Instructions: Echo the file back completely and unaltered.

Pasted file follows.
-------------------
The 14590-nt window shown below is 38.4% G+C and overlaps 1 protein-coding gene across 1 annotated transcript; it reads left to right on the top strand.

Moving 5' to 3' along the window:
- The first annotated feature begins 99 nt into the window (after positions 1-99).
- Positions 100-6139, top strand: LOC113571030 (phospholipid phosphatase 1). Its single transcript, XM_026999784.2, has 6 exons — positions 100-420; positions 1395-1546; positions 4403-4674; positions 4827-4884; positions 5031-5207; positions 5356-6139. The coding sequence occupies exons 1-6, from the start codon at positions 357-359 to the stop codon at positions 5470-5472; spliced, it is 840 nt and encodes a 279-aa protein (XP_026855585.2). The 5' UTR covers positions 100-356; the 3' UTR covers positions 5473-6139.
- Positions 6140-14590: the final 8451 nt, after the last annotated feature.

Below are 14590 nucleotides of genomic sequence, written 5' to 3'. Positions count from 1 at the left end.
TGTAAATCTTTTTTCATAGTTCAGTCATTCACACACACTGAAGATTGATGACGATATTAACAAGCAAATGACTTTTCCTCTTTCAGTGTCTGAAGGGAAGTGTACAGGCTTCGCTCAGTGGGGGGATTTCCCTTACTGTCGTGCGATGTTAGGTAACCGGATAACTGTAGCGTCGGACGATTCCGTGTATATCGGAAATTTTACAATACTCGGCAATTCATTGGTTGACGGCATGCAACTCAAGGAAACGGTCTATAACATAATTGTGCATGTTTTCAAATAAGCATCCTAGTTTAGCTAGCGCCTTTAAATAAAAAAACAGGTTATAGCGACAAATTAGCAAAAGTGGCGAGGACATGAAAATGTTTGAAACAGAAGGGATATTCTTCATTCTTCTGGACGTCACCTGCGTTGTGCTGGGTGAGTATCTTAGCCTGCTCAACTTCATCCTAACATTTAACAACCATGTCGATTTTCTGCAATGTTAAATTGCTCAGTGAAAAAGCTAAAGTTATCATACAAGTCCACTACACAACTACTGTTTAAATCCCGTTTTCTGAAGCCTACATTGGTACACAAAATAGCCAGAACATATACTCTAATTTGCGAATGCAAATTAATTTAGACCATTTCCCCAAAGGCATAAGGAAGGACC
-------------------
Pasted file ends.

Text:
The 14590-nt window shown below is 38.4% G+C and overlaps 1 protein-coding gene across 1 annotated transcript; it reads left to right on the top strand.

Moving 5' to 3' along the window:
- The first annotated feature begins 99 nt into the window (after positions 1-99).
- Positions 100-6139, top strand: LOC113571030 (phospholipid phosphatase 1). Its single transcript, XM_026999784.2, has 6 exons — positions 100-420; positions 1395-1546; positions 4403-4674; positions 4827-4884; positions 5031-5207; positions 5356-6139. The coding sequence occupies exons 1-6, from the start codon at positions 357-359 to the stop codon at positions 5470-5472; spliced, it is 840 nt and encodes a 279-aa protein (XP_026855585.2). The 5' UTR covers positions 100-356; the 3' UTR covers positions 5473-6139.
- Positions 6140-14590: the final 8451 nt, after the last annotated feature.

Below are 14590 nucleotides of genomic sequence, written 5' to 3'. Positions count from 1 at the left end.
TGTAAATCTTTTTTCATAGTTCAGTCATTCACACACACTGAAGATTGATGACGATATTAACAAGCAAATGACTTTTCCTCTTTCAGTGTCTGAAGGGAAGTGTACAGGCTTCGCTCAGTGGGGGGATTTCCCTTACTGTCGTGCGATGTTAGGTAACCGGATAACTGTAGCGTCGGACGATTCCGTGTATATCGGAAATTTTACAATACTCGGCAATTCATTGGTTGACGGCATGCAACTCAAGGAAACGGTCTATAACATAATTGTGCATGTTTTCAAATAAGCATCCTAGTTTAGCTAGCGCCTTTAAATAAAAAAACAGGTTATAGCGACAAATTAGCAAAAGTGGCGAGGACATGAAAATGTTTGAAACAGAAGGGATATTCTTCATTCTTCTGGACGTCACCTGCGTTGTGCTGGGTGAGTATCTTAGCCTGCTCAACTTCATCCTAACATTTAACAACCATGTCGATTTTCTGCAATGTTAAATTGCTCAGTGAAAAAGCTAAAGTTATCATACAAGTCCACTACACAACTACTGTTTAAATCCCGTTTTCTGAAGCCTACATTGGTACACAAAATAGCCAGAACATATACTCTAATTTGCGAATGCAAATTAATTTAGACCATTTCCCCAAAGGCATAAGGAAGGACC